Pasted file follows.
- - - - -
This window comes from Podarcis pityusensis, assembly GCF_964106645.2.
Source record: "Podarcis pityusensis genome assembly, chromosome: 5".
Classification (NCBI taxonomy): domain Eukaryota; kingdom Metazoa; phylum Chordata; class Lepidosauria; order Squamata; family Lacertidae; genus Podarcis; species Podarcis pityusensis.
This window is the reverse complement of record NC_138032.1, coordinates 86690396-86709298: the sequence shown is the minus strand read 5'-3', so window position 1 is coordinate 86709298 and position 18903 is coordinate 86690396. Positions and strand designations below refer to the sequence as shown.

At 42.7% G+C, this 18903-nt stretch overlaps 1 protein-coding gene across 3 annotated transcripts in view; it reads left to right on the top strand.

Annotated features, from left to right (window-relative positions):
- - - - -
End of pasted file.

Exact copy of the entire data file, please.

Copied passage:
This window comes from Podarcis pityusensis, assembly GCF_964106645.2.
Source record: "Podarcis pityusensis genome assembly, chromosome: 5".
Classification (NCBI taxonomy): domain Eukaryota; kingdom Metazoa; phylum Chordata; class Lepidosauria; order Squamata; family Lacertidae; genus Podarcis; species Podarcis pityusensis.
This window is the reverse complement of record NC_138032.1, coordinates 86690396-86709298: the sequence shown is the minus strand read 5'-3', so window position 1 is coordinate 86709298 and position 18903 is coordinate 86690396. Positions and strand designations below refer to the sequence as shown.

At 42.7% G+C, this 18903-nt stretch overlaps 1 protein-coding gene across 3 annotated transcripts in view; it reads left to right on the top strand.

Annotated features, from left to right (window-relative positions):